The Earth’s oceans are speeding up as global warming has caused strong winds and a ‘really huge increase’ in the energy of the currents, a study has found.
An international research team found that wind speeds have risen by 4 per cent in the last two decades, churning the ocean faster to depths of up to 1.86 miles.
Current speeds surged on average after the 1990s, they report, with 76 percent of the upper 1.86 miles now moving faster than they were before this threshold.
The team said that there has been a 15 per cent per decade increase in current energies in the period from 1990-2013 — equivalent to a 5 per cent rise in speed.
This, the researchers said, is more than can be explained by the ocean’s so-called ‘natural variability’.
The findings contradict previous studies that suggested that climate change would instead serve to weaken ocean circulation and in the tropics in particular.
‘The Earth is our patient, and you look for symptoms of how it is reacting to anthropogenic greenhouse gas forcing,’ paper author and physical oceanographer Michael McPhaden told the Washington Post.
‘This is another symptom,’ the researcher from the US National Oceanic and Atmospheric Administration added.
In their study, Dr McPhaden and colleagues used five so-called ‘reanalyses’ — a process in which real-world observations are combined with models to help fill in the missing data points — to calculated the total kinetic energy of the oceans.
The researchers found that — while there were small variations before — the total kinetic energy of the oceans increased drastically at the start of the 1990s.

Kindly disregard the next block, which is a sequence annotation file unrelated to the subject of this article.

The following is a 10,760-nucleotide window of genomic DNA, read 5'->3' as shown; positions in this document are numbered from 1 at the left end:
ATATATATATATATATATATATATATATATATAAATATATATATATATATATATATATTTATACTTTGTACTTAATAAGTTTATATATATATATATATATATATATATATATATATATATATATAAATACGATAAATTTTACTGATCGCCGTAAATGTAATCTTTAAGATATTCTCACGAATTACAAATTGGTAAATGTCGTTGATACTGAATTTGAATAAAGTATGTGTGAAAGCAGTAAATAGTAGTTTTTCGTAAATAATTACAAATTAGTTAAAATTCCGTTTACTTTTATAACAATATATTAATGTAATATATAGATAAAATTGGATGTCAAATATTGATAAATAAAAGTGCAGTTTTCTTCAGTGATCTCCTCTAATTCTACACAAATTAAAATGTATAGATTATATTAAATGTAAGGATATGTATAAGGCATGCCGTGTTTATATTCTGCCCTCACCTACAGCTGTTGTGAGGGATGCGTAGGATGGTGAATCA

To verify these findings, the team next turned to measurements of ocean currents made by the Global Marine Argo Atlas between 2005 and 2010.
This is an international project uses thousands of so-called floats — sensor-laden scientific platforms — which are set adrift to gather date about the ocean.
While the floats don’t measure water velocity directly, they can indicate where winds have piled up water, creating the pressure differences that drive larger flows.
The team found that the data from the ocean floats pointed to an even clearer speeding up of the global currents then the initial reanalysis models.
‘The evidence in the Argo data is absolutely astonishing,’ UK National Oceanography Centre researcher Eleanor Frajka-Williams, who was not involved in the study, told Science magazine.
According to the researchers, it is possible that a more turbulent ocean could absorb more heat from the atmosphere, or change how and where heat circulates.
This could have various and unpredictable knock-on effects on oceanic life.
‘Perhaps the most important consequence is the increased redistribution of heat around the planet that stronger circulation would bring,’ University of New South Wales ocean expert Alex Sen Gupta told the Washington Post.
‘This would affect temperature distributions and could affect weather patterns — but more work would be needed to make these links.’
The researchers noted, however, that the observations in their study were mostly confined to the upper 1.24 miles (2,000 metres) of the oceans.
Given this, they added, thorough studies of global circulation patterns and rates in the deepest ocean are urgently needed to improve predictions of how the seas will continue to change in response to future warming.
The full findings of the study were published in the journal Science Advances.